By Mike Walden
North Carolina’s hospitality industry, consisting primarily of restaurants and hotels, is a multi-billion dollar industry in the state. As a percentage of the state’s economy, its share has grown over the past few decades. The industry accounts for one in 11 jobs in the state. On average, every $1 million in new hospitality spending creates 15 direct jobs in the industry and another five jobs in other industries.
During the pandemic, the hospitality industry has suffered some of the largest losses of any industry. Employment fell by 44% against 12% for the economy as a whole. Even at the start of 2022, employment in hospitality was 5% lower than it was before the pandemic, while employment across the economy has fully recovered. Surveys show that hospitality is one of the sectors where many pre-pandemic employees have moved on to other jobs rather than returning to work in restaurants and hotels.
As a result, hospitality is an industry, along with personal services, construction and manufacturing, where there are a large number of unfilled jobs. Recent job vacancies data in the state shows that 10% of all hospitality jobs are vacant, the highest of any industry.
The good news is that consumers are returning to restaurants and hotels. Industry revenues are now 2% higher than before the pandemic, even after adjusting for inflation. The concern for hotel operators is how they can meet growing consumer demand with so many vacancies.
Compounding industry challenges are demographic trends. Young workers are a key component of employment in the restaurant industry, which employs seven times more workers than the hospitality industry. Due to the declining birth rate – both in the country and in North Carolina – the population of young people between the ages of 16 and 24 is expected to grow the slowest of all age categories. For example, between 2020 and 2050, individuals aged 16 to 24 in North Carolina will increase by 16%, half the rate of the total population.
What are the answers to these challenges for the hospitality industry in North Carolina to thrive? I think there are three approaches to consider.
First, to compete with other industries for workers, the hospitality sector will need to make working in the industry more lucrative. The salary should be increased. Indeed, the industry is already doing this. In 2021, the average hourly wage in North Carolina hospitality companies grew almost twice as fast as in all industries in the state. This will probably have to be continued.
Today’s workers also like the certainty of their schedules and opportunities for advancement. Unfortunately, this can be more difficult to achieve in hospitality than in other fields. Nonetheless, hospitality business owners and managers will need to get creative in structuring work schedules and promotions in order to “stay in the game” for workers.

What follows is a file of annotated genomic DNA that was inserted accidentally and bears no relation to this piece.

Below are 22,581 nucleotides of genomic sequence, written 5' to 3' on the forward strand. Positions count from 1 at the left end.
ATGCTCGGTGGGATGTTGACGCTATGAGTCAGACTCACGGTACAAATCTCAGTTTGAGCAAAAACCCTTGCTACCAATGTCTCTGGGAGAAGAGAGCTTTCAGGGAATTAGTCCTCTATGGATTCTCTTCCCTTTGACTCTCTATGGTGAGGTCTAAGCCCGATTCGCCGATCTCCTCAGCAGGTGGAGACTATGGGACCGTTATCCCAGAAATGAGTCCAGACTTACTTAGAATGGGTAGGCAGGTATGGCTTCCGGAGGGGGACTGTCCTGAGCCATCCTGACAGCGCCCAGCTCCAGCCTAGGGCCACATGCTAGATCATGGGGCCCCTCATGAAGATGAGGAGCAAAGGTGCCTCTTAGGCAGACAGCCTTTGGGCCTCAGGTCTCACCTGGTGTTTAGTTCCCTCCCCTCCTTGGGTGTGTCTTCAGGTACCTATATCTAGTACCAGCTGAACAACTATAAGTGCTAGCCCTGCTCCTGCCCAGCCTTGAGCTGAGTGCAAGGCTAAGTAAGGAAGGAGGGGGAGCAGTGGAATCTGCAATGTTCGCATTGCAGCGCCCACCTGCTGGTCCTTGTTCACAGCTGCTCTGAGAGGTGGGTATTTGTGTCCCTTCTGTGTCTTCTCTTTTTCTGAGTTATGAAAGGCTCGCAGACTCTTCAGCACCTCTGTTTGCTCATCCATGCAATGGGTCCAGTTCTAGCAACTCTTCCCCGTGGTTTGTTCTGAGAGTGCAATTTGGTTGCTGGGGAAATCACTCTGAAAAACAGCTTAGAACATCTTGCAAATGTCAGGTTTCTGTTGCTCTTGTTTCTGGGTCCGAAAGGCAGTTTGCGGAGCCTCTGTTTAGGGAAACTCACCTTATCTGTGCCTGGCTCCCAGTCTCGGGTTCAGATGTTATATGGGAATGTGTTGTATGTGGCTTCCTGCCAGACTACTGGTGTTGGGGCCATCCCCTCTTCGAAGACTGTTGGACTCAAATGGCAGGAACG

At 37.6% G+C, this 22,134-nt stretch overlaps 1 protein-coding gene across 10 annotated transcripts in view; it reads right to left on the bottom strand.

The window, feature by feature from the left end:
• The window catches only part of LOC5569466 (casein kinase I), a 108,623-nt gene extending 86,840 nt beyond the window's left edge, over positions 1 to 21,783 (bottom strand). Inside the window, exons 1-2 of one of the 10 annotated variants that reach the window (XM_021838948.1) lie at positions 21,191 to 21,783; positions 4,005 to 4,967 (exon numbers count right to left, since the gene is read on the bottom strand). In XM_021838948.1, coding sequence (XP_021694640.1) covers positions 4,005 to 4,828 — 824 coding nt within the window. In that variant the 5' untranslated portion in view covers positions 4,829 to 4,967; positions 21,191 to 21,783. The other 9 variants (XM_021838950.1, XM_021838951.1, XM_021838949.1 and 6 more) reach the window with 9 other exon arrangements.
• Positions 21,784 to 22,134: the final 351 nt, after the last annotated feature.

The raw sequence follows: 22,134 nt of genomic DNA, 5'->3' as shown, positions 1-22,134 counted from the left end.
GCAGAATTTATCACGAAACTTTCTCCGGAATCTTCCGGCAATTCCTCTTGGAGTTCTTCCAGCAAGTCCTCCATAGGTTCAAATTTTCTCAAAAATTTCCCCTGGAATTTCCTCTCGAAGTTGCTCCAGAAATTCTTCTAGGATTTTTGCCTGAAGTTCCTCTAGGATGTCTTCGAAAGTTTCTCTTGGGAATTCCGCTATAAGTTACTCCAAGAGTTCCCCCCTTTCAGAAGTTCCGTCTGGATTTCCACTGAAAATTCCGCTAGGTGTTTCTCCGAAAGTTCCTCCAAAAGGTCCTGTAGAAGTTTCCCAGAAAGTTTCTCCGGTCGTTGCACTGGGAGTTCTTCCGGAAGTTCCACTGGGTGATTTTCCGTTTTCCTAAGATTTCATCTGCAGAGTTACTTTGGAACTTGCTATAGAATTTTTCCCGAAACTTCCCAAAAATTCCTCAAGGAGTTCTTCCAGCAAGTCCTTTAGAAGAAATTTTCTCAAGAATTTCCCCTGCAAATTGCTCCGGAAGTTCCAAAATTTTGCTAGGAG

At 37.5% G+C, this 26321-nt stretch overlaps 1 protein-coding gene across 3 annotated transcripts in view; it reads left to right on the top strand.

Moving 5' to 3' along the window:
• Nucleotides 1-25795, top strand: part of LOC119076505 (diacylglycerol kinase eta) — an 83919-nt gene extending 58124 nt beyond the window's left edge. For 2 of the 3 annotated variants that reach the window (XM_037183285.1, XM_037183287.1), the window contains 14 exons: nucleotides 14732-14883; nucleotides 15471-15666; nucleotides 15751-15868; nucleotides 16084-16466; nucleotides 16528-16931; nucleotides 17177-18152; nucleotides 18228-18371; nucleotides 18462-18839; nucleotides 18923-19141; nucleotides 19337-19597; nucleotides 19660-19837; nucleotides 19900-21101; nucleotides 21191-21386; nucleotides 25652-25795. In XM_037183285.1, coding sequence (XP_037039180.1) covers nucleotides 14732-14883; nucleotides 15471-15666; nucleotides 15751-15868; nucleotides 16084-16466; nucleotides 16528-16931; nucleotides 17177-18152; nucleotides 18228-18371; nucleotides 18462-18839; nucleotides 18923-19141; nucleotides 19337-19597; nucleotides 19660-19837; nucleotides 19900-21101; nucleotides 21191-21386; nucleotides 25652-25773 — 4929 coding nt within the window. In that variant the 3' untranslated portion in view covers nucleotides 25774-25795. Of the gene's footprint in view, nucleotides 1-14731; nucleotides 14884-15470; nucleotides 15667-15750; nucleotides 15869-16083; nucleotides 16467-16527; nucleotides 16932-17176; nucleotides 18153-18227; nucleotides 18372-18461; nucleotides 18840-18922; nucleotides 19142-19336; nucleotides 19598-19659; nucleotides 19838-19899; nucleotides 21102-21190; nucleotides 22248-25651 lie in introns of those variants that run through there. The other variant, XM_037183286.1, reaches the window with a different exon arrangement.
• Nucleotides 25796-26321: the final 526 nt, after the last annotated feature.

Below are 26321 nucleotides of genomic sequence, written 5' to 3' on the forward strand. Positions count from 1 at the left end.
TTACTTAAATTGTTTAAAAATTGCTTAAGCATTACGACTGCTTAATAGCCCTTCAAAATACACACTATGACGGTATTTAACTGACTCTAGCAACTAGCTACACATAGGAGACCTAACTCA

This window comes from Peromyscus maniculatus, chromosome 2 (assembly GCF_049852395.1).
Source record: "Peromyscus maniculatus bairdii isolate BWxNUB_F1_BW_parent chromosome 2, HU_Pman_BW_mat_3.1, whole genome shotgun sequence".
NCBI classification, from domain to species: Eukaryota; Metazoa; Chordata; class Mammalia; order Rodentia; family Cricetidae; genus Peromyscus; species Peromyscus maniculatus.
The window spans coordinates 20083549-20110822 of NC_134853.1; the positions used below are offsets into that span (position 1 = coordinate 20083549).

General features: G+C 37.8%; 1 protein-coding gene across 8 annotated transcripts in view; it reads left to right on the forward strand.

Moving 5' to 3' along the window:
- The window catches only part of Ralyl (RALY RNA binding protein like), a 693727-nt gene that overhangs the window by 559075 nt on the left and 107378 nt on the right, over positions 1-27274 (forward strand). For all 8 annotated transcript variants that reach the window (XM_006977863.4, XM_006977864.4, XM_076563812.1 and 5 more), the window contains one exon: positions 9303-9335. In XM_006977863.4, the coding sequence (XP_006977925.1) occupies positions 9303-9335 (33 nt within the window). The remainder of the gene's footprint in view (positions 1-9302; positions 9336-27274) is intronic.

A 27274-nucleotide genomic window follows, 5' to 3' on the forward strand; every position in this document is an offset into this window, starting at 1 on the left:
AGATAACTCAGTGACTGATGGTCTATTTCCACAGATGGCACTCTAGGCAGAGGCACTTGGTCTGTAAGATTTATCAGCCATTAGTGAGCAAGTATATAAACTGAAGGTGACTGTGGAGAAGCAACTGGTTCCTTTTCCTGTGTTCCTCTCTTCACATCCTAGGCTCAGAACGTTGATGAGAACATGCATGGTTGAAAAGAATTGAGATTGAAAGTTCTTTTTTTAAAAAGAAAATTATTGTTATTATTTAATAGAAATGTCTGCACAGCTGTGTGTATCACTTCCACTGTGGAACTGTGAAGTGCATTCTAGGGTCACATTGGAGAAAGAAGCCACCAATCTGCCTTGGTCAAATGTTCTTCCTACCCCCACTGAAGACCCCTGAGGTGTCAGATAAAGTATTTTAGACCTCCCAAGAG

In the second approach, owners and managers examine the efficiency of their operations to save labor and money. The objective is to find the effort and time wasted in providing the final product and service. Sometimes wasted effort is due to a lack of communication between workers. Or, often the work will not be properly distributed among the workers to achieve the end result at the lowest cost. In the end, too often, owners and managers don’t step back and look at operations with a view to saving money without compromising production.
The third approach is perhaps the most important – the use of technology and automation to replace human labor. In the future, technology and automation will increasingly be applied to all industries, but for the hospitality industry, it can mean the difference between success and failure.
We are already seeing this transition at work. Hotels are using robots for cleaning and check-in has become automated. Some fast food restaurants are using digital order boards to replace humans taking customer orders at the counter. Some sit-down restaurants require customers to use tablets to order and pay the bill. There are also stories of high-end restaurants delivering meals to customers with robots and using other robots to help chefs and cooks.
As technology advances, these uses in the hospitality industry will be perfected and also become more common. And while it can be expensive to switch from humans to bots, the long-term economics of change can make it inevitable.
The hospitality industry has taken a heavy hit during the pandemic. And although it has seen a strong recovery, labor and financial issues suggest that the industry will undergo major changes in the future. I believe most of us will continue to eat out for some of our meals, as well as stay in hotels when we visit the wonderful sights of North Carolina. But what will our restaurants and hotels of the future look like? You decide.
Walden is William Neal Reynolds Professor Emeritus at North Carolina State University.